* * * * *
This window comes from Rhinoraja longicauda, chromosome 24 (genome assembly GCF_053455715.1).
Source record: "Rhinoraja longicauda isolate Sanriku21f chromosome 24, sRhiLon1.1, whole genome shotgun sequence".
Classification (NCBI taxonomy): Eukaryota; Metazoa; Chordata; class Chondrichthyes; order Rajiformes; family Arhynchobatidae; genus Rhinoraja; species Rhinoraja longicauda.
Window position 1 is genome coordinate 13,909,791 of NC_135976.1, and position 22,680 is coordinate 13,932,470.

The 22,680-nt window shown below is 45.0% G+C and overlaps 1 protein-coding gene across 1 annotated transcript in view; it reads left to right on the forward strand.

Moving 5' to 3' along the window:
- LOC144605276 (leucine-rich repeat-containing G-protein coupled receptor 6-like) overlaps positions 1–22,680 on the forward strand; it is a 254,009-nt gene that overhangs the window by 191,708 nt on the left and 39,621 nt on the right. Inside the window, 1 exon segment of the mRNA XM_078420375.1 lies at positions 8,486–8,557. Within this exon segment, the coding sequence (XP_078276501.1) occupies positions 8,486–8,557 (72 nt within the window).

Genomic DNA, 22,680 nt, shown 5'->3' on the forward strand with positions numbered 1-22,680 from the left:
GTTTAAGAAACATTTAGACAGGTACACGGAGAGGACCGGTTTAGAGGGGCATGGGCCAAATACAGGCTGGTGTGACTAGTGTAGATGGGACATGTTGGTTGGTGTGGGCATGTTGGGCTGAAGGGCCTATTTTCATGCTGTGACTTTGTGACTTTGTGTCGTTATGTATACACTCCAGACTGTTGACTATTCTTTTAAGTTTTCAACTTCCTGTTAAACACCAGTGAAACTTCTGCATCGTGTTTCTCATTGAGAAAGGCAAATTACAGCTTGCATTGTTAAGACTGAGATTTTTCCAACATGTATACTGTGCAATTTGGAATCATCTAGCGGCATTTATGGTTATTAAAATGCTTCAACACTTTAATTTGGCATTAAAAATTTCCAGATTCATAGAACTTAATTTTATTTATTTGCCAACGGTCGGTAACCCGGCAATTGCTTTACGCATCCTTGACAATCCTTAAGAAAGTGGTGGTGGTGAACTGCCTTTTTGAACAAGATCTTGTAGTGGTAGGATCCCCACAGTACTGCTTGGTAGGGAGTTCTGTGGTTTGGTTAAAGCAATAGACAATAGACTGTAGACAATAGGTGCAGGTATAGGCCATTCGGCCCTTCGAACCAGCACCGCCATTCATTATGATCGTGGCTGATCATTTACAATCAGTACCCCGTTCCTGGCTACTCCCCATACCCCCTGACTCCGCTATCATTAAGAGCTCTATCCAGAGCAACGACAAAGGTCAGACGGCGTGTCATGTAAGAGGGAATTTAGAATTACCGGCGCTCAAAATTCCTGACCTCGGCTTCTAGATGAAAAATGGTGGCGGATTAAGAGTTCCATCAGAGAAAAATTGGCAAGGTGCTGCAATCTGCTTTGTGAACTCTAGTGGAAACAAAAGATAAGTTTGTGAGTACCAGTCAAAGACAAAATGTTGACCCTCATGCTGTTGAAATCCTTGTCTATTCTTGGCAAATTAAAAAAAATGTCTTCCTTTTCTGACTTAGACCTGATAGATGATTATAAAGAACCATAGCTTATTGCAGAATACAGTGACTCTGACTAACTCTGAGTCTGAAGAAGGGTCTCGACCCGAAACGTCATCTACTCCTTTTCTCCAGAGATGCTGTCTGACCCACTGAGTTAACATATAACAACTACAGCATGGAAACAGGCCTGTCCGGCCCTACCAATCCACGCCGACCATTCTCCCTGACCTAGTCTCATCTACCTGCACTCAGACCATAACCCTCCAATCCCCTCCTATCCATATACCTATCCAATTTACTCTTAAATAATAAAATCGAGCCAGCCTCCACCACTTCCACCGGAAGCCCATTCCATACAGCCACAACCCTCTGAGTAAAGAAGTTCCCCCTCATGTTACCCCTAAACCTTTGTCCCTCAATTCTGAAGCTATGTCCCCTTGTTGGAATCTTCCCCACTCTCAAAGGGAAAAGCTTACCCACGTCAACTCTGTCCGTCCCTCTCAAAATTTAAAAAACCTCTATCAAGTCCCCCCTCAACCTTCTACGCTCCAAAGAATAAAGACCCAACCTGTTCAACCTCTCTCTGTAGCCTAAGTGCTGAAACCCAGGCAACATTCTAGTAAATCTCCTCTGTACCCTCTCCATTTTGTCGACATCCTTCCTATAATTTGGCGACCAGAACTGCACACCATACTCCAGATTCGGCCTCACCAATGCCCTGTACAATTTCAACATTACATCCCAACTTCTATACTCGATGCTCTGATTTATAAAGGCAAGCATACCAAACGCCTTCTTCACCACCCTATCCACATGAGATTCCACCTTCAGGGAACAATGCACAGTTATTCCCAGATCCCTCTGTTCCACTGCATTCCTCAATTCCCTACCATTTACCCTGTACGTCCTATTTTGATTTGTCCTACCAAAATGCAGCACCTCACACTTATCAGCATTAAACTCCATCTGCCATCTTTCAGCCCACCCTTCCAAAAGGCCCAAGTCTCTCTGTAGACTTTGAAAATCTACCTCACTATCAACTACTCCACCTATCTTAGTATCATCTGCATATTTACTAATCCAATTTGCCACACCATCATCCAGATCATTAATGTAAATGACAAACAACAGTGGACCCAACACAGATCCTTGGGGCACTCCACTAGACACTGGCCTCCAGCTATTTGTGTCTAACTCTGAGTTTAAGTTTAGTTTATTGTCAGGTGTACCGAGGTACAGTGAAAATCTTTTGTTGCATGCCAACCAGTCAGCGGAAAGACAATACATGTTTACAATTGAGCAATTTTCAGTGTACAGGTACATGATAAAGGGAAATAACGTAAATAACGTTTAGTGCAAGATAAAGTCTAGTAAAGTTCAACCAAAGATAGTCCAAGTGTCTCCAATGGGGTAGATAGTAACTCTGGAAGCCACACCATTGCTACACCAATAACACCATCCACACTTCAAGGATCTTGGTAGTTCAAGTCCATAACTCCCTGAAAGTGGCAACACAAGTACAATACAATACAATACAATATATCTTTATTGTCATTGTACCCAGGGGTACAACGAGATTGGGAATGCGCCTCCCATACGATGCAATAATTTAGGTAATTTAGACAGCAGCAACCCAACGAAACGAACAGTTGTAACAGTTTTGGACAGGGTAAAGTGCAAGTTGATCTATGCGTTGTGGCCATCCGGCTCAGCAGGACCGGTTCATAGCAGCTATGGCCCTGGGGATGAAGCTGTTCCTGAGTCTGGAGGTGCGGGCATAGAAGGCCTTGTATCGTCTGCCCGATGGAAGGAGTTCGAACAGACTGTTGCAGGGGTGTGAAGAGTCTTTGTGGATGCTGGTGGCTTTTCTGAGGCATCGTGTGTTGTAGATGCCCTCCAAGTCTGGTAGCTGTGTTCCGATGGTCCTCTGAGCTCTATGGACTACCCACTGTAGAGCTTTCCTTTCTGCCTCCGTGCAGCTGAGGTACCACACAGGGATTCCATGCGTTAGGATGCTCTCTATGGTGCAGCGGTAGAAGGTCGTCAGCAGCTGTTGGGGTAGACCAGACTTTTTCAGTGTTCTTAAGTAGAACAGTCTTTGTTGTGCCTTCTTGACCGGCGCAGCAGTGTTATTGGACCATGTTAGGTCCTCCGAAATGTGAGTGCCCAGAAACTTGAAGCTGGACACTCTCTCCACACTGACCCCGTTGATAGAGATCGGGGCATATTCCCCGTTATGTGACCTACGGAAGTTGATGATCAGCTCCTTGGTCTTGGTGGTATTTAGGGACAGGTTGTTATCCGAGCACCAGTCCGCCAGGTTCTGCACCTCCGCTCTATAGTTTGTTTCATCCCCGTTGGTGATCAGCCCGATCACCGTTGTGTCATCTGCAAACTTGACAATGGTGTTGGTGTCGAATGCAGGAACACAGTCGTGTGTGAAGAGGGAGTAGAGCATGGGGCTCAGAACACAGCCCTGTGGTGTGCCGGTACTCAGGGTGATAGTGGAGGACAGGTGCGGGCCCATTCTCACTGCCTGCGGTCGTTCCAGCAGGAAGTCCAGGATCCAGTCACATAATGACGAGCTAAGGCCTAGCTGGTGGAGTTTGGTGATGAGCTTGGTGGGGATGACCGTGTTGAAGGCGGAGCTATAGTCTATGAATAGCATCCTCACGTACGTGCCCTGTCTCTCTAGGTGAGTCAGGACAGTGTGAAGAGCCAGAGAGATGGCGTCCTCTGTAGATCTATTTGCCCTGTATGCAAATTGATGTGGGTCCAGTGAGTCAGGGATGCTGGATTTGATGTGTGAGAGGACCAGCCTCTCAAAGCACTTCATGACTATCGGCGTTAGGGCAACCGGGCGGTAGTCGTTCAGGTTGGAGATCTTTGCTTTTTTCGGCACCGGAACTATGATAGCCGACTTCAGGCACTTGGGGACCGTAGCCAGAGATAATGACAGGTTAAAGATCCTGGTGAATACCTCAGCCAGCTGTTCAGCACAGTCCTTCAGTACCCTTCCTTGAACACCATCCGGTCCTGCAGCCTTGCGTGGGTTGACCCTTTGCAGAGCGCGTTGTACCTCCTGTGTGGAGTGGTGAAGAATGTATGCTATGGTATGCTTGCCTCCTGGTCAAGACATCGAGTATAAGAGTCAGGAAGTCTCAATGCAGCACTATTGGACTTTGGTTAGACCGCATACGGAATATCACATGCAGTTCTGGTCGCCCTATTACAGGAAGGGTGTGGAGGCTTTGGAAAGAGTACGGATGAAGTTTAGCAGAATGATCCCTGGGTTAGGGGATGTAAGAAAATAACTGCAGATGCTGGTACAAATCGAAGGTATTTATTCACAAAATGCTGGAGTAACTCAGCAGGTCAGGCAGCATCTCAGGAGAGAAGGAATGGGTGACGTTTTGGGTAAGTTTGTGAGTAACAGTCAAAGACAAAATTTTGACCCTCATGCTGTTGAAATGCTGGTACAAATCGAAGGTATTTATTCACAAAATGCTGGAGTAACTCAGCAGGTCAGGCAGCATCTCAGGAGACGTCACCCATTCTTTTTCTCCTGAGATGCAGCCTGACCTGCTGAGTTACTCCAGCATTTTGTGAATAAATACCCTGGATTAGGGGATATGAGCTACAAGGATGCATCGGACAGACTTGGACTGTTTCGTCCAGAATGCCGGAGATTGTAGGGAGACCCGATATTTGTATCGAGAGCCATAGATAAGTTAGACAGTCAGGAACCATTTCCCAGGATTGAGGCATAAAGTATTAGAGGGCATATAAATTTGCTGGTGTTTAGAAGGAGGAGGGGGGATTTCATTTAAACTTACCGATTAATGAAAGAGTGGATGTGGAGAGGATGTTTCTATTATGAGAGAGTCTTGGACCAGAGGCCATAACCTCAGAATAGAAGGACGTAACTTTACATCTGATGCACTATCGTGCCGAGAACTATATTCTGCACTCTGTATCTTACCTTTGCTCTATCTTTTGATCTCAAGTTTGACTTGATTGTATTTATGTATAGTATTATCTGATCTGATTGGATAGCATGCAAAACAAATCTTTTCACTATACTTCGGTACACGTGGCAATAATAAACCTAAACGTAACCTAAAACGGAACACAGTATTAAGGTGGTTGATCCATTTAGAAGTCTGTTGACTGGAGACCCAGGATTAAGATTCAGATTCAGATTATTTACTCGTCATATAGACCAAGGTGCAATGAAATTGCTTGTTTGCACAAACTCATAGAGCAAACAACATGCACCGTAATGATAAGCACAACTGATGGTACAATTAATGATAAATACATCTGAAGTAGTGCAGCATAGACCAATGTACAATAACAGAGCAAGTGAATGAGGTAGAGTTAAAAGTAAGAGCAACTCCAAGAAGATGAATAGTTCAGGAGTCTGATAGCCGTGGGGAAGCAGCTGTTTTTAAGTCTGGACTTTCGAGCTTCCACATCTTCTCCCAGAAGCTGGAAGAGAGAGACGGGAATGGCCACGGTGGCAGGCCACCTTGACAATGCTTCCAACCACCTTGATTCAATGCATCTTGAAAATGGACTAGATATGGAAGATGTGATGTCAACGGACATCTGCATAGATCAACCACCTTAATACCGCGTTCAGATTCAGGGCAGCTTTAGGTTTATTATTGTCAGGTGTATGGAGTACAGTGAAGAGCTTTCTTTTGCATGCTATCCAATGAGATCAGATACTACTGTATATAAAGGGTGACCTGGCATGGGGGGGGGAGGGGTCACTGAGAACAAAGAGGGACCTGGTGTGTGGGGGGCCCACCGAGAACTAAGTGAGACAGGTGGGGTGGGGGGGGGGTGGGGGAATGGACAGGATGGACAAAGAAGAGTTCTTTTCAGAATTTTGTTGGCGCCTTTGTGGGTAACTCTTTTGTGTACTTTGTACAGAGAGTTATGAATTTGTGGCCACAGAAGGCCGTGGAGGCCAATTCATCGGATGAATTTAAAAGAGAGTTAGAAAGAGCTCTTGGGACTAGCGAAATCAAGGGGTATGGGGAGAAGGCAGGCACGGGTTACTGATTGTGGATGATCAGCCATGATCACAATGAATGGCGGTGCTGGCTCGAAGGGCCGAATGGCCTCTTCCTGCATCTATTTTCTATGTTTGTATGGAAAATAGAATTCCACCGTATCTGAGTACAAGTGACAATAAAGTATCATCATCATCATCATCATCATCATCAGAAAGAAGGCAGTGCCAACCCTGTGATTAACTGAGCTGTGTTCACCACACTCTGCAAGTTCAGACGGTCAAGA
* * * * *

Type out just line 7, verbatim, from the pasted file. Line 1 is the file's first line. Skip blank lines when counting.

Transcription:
- LOC144605276 (leucine-rich repeat-containing G-protein coupled receptor 6-like) overlaps positions 1–22,680 on the forward strand; it is a 254,009-nt gene that overhangs the window by 191,708 nt on the left and 39,621 nt on the right. Inside the window, 1 exon segment of the mRNA XM_078420375.1 lies at positions 8,486–8,557. Within this exon segment, the coding sequence (XP_078276501.1) occupies positions 8,486–8,557 (72 nt within the window).